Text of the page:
German company BioNTech has said its COVID-19 vaccine, developed in collaboration with pharmaceutical giant Pfizer, does not require modifications to protect people against key variants of the virus currently in circulation.
“To date, there is no evidence that an adaptation of BioNTech’s current COVID-19 vaccine against key identified emerging variants is necessary,” the company said in a statement on Monday.
It added that it had nevertheless developed “a comprehensive strategy to address these variants should the need arise in the future”.
To prepare for a potential need to tweak the current vaccine, BioNTech said it began tests in March on a “modified, variant-specific version” of its shot.
“The aim of this study is to explore the regulatory pathway that BioNTech and Pfizer would pursue if SARS-CoV-2 were to change enough to require an updated vaccine,” it said.
Meanwhile, an assessment is also ongoing on the effect of a possible third dose of the vaccine in prolonging immunity and in protecting against variants.
BioNTech Chief Executive Ugur Sahin had earlier expressed confidence it works against the coronavirus variant first detected in India, formally known as B.1.617.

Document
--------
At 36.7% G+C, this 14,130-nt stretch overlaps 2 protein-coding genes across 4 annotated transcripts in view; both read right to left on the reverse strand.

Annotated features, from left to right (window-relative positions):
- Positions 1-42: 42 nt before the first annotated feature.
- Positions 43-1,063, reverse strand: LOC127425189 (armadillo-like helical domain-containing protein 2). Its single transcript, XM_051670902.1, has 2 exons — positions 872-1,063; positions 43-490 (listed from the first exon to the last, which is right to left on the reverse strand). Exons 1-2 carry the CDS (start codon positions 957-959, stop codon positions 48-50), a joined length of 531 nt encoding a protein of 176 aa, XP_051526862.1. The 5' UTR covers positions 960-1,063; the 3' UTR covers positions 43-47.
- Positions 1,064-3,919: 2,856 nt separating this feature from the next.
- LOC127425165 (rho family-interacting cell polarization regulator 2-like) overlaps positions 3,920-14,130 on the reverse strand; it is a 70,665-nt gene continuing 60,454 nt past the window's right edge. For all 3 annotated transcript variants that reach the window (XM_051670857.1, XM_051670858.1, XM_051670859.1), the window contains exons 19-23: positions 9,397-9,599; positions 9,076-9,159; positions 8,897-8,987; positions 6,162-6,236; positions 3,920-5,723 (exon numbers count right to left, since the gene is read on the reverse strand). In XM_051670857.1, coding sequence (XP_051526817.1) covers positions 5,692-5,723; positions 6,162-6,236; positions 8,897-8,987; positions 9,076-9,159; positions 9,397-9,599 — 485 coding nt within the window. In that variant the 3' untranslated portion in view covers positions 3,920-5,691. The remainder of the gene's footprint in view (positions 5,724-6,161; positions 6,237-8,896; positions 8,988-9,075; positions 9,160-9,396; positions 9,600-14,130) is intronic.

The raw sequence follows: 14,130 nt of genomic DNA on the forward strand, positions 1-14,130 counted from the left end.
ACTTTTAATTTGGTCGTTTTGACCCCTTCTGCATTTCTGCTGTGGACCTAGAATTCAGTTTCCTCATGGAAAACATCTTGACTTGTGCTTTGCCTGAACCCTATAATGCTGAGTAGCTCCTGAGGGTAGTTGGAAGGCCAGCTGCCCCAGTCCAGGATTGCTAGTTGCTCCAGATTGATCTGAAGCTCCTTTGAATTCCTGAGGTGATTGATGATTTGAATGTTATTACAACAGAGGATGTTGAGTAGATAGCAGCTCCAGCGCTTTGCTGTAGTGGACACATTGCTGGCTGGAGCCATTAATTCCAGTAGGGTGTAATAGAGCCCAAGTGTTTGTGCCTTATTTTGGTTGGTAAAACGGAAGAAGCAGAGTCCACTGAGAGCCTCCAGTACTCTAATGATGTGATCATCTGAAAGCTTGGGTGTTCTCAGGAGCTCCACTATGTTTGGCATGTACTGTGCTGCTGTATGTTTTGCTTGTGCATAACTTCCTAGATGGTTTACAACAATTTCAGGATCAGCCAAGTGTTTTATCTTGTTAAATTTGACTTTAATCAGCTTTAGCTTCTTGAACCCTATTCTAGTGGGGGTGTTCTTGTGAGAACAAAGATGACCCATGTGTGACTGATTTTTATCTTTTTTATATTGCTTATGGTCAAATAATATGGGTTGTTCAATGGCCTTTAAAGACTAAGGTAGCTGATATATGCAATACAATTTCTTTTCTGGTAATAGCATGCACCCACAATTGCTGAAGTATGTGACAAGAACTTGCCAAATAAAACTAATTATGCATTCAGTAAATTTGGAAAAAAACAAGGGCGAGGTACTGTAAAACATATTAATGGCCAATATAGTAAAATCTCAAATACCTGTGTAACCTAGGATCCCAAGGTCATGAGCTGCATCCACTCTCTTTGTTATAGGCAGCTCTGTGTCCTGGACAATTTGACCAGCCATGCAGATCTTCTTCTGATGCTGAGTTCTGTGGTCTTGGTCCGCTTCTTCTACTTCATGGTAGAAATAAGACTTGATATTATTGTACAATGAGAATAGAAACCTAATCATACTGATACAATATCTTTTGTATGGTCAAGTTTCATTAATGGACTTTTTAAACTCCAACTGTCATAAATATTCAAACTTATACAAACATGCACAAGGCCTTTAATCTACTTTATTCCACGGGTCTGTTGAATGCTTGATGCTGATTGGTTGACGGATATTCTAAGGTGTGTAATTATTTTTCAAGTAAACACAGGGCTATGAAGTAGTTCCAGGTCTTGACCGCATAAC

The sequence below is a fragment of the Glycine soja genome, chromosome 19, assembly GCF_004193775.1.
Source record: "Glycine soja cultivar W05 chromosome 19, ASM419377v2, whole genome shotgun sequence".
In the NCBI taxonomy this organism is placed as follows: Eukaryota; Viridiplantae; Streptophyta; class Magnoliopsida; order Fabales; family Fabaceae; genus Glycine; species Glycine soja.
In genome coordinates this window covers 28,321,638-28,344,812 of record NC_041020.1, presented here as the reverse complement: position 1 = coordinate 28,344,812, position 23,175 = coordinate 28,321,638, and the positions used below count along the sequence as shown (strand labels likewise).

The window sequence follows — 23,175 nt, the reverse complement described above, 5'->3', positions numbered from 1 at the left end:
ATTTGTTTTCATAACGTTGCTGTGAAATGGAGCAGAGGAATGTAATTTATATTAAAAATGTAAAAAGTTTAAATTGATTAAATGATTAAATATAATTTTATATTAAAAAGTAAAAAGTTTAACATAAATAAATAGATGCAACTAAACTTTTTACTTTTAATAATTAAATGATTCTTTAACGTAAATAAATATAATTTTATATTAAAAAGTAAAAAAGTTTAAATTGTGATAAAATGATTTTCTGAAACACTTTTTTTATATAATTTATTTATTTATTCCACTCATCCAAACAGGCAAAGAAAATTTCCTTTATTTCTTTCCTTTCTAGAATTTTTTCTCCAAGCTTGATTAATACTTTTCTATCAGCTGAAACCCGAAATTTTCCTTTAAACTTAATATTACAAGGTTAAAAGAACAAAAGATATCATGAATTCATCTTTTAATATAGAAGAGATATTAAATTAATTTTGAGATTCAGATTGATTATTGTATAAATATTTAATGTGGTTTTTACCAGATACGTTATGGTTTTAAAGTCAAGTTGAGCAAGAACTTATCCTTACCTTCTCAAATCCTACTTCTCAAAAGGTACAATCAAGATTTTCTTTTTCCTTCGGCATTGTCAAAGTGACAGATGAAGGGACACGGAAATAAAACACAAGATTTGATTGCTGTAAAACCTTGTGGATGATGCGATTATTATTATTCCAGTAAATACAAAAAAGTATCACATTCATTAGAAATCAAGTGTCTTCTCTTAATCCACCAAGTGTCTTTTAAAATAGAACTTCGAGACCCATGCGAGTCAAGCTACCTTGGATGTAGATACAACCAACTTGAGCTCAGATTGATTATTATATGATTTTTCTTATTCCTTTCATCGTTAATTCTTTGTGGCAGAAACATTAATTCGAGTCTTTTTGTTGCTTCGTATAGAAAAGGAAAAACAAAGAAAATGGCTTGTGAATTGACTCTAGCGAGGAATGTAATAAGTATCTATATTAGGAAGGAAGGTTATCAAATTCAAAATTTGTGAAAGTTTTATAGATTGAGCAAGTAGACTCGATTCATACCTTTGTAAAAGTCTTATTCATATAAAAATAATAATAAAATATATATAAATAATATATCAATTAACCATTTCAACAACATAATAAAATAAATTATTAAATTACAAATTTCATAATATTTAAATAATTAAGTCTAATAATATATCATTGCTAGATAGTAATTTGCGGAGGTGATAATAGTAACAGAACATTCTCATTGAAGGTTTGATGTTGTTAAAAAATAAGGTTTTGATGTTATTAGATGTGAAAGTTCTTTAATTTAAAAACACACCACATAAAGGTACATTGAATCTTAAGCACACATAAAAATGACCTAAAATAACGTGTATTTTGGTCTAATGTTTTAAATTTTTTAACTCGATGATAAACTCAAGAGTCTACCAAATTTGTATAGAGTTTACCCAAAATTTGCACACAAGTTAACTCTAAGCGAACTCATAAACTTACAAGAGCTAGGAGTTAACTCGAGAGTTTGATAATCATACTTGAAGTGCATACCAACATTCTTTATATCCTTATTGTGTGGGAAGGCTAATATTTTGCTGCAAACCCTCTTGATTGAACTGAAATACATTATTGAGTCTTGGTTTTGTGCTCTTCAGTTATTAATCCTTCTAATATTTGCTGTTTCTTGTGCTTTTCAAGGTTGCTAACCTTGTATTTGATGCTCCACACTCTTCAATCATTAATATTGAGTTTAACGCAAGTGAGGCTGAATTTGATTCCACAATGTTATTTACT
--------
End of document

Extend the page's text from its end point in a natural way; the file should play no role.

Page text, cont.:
BioNTech’s statement on Monday followed studies last week showing the vaccine it produced with the United States-based Pfizer is highly effective at protecting recipients from the severe disease caused by two dangerous variants of the coronavirus first detected in the United Kingdom and South Africa respectively – B.1.1.7 and B.1.351.
Previous research has indicated the shot is also able to neutralise the highly infectious P1 strain of coronavirus originally identified in Brazil.
The BioNTech-Pfizer vaccine was the first to be widely used against COVID-19, following speedy authorisation in several Western nations.
It has since been deployed in dozens of countries worldwide, with orders for approximately 1.8 billion doses signed for this year.
Like rival shots produced by Moderna, the vaccine uses mRNA technology to prime the body’s immune system to attack the coronavirus.